The researcher who discovered two critical vulnerabilities in VMware ONE Workspace Access has released a proof-of-concept exploit for one of the bugs, an authentication bypass that can allow an attacker to gain admin privileges.
VMware released an advisory and update for the vulnerability (CVE-2022-31656) last week and security analysts urged organizations to install the update as soon as possible. Attackers target VMware products on a regular basis and an authentication bypass in one of the company’s products makes for a highly attractive target. At the time that VMware released its advisories on Aug. 2, there were no exploits available, but Petrus Viet, who discovered the bug, was planning to release one soon.
“Given the history of attacks targeting VMware Workspace ONE instances, organizations should apply these patches immediately,” said Claire Tills, senior research engineer with Tenable's Security Response Team, in an Aug. 2 alert. “This urgency is compounded by the fact that a proof-of-concept is forthcoming from the researcher who discovered the flaw.”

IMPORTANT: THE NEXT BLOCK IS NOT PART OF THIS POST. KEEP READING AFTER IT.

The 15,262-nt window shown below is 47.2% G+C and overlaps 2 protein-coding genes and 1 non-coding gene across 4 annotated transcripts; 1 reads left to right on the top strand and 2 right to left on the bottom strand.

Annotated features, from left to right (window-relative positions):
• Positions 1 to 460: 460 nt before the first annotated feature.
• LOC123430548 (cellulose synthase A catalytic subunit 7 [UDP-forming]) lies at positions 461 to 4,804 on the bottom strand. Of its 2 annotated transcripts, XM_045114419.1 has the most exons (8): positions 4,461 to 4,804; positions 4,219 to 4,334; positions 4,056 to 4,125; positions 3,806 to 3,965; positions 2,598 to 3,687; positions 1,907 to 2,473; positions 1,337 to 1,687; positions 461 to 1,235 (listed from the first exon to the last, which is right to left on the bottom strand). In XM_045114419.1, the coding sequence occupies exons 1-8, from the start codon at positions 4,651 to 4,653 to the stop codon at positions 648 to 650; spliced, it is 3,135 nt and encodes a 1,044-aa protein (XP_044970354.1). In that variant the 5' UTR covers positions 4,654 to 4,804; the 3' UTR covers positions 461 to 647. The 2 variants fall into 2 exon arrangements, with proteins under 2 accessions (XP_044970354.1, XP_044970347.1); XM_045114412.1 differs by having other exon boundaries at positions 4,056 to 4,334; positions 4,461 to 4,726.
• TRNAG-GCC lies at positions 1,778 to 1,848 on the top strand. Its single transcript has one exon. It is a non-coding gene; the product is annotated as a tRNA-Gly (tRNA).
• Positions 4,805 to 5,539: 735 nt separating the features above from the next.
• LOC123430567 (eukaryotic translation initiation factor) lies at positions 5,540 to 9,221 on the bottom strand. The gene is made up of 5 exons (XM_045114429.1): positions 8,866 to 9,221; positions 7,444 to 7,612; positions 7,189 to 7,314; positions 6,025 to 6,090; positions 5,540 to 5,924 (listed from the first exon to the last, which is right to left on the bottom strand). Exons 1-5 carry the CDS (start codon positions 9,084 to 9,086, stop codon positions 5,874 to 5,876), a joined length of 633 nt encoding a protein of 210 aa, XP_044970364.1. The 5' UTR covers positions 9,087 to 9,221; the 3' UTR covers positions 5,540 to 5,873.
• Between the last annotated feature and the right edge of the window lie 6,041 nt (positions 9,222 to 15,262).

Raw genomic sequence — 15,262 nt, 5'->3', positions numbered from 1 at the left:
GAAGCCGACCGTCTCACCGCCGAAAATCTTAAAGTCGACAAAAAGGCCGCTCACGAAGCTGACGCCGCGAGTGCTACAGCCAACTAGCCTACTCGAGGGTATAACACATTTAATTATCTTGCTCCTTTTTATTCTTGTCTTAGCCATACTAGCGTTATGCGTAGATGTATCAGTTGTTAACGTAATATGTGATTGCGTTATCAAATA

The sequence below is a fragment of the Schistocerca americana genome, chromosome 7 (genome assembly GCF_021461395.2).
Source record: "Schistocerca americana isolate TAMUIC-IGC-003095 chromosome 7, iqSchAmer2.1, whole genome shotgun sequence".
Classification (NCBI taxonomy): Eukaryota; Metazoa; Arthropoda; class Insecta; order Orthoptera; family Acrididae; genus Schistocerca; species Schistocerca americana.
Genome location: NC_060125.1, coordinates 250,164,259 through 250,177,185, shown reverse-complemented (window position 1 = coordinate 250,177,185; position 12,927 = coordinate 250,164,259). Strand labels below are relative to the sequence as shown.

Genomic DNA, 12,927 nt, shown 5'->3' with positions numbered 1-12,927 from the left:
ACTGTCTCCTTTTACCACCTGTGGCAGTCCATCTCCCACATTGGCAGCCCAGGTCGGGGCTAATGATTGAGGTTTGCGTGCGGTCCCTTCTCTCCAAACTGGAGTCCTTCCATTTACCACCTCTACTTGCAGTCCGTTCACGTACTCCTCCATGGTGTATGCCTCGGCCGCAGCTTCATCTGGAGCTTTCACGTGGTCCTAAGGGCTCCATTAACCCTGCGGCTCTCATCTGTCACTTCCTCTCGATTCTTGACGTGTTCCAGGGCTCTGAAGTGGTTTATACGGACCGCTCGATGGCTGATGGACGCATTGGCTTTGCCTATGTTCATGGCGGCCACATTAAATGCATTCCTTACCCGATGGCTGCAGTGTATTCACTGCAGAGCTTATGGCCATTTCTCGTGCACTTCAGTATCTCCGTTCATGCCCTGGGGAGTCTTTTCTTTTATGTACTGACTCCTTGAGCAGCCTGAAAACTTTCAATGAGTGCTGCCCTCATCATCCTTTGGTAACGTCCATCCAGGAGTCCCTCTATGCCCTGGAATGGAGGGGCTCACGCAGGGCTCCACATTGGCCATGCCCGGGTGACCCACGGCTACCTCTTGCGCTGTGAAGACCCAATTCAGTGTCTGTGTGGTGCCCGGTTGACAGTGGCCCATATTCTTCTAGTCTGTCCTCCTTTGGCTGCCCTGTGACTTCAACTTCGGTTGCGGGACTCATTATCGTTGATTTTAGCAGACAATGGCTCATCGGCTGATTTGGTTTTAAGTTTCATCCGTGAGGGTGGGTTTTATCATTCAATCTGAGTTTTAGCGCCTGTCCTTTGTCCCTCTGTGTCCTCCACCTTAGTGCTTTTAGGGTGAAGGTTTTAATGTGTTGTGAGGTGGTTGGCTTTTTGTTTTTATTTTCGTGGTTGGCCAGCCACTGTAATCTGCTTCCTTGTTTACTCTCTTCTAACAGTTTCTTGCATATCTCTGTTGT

On Tuesday, the researchers posted the PoC for the vulnerability, along with a technical, step-by-step description of the bug and the exploitation process.
“VMware Workspace ONE Access, Identity Manager and vRealize Automation contain an authentication bypass vulnerability affecting local domain users. A malicious actor with network access to the UI may be able to obtain administrative access without the need to authenticate,” the vulnerability advisory says.
Even before the exploit was released, VMware officials were encouraging users to install the update right away.
“It is extremely important that you quickly take steps to patch or mitigate these issues in on-premises deployments. If your organization uses ITIL methodologies for change management, this would be considered an “emergency” change,” Bob Plankers of VMware said in a blog post.
In addition to the authentication bypass, Petrus Viet also discovered a remote code execution bug VMware ONE Access, which the company patched last week, as well. That flaw (CVE-2022-31659) is a SQL injection.
“A malicious actor with administrator and network access can trigger a remote code execution. VMware has confirmed malicious code that can exploit CVE-2022-31659 in impacted products is publicly available,” the VMware advisory says.